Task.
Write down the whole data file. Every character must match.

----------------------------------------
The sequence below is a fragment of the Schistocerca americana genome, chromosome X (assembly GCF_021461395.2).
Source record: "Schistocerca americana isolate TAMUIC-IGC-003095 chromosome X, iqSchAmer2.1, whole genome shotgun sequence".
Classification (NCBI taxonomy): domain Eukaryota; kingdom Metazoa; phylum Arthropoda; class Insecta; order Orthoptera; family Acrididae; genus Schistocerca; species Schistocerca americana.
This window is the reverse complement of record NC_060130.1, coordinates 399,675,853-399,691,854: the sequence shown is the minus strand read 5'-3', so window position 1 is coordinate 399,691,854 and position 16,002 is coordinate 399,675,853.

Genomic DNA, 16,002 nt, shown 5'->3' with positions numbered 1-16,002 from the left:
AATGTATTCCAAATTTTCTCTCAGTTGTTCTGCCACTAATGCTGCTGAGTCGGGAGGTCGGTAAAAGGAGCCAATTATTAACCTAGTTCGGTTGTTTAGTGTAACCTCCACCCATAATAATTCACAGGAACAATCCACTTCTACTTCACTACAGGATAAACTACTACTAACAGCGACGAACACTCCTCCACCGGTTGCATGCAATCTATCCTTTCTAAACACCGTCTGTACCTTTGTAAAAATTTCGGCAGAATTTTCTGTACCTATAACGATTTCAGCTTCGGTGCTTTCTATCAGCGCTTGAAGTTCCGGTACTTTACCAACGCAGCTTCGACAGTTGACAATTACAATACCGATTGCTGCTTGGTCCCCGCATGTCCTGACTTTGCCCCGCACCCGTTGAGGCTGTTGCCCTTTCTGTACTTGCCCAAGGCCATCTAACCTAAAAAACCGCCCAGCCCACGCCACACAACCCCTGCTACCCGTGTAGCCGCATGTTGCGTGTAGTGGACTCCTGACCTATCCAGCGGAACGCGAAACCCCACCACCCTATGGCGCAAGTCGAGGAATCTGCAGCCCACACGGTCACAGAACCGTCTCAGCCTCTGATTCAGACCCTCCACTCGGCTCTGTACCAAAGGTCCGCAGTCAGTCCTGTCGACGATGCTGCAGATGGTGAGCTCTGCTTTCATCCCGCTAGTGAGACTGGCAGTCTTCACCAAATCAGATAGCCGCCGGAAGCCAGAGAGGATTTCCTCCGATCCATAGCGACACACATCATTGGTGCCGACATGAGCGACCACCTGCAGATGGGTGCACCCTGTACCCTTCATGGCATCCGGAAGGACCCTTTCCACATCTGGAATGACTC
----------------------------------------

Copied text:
The sequence below is a fragment of the Schistocerca americana genome, chromosome X (assembly GCF_021461395.2).
Source record: "Schistocerca americana isolate TAMUIC-IGC-003095 chromosome X, iqSchAmer2.1, whole genome shotgun sequence".
Classification (NCBI taxonomy): domain Eukaryota; kingdom Metazoa; phylum Arthropoda; class Insecta; order Orthoptera; family Acrididae; genus Schistocerca; species Schistocerca americana.
This window is the reverse complement of record NC_060130.1, coordinates 399,675,853-399,691,854: the sequence shown is the minus strand read 5'-3', so window position 1 is coordinate 399,691,854 and position 16,002 is coordinate 399,675,853.

Genomic DNA, 16,002 nt, shown 5'->3' with positions numbered 1-16,002 from the left:
AATGTATTCCAAATTTTCTCTCAGTTGTTCTGCCACTAATGCTGCTGAGTCGGGAGGTCGGTAAAAGGAGCCAATTATTAACCTAGTTCGGTTGTTTAGTGTAACCTCCACCCATAATAATTCACAGGAACAATCCACTTCTACTTCACTACAGGATAAACTACTACTAACAGCGACGAACACTCCTCCACCGGTTGCATGCAATCTATCCTTTCTAAACACCGTCTGTACCTTTGTAAAAATTTCGGCAGAATTTTCTGTACCTATAACGATTTCAGCTTCGGTGCTTTCTATCAGCGCTTGAAGTTCCGGTACTTTACCAACGCAGCTTCGACAGTTGACAATTACAATACCGATTGCTGCTTGGTCCCCGCATGTCCTGACTTTGCCCCGCACCCGTTGAGGCTGTTGCCCTTTCTGTACTTGCCCAAGGCCATCTAACCTAAAAAACCGCCCAGCCCACGCCACACAACCCCTGCTACCCGTGTAGCCGCATGTTGCGTGTAGTGGACTCCTGACCTATCCAGCGGAACGCGAAACCCCACCACCCTATGGCGCAAGTCGAGGAATCTGCAGCCCACACGGTCACAGAACCGTCTCAGCCTCTGATTCAGACCCTCCACTCGGCTCTGTACCAAAGGTCCGCAGTCAGTCCTGTCGACGATGCTGCAGATGGTGAGCTCTGCTTTCATCCCGCTAGTGAGACTGGCAGTCTTCACCAAATCAGATAGCCGCCGGAAGCCAGAGAGGATTTCCTCCGATCCATAGCGACACACATCATTGGTGCCGACATGAGCGACCACCTGCAGATGGGTGCACCCTGTACCCTTCATGGCATCCGGAAGGACCCTTTCCACATCTGGAATGACTC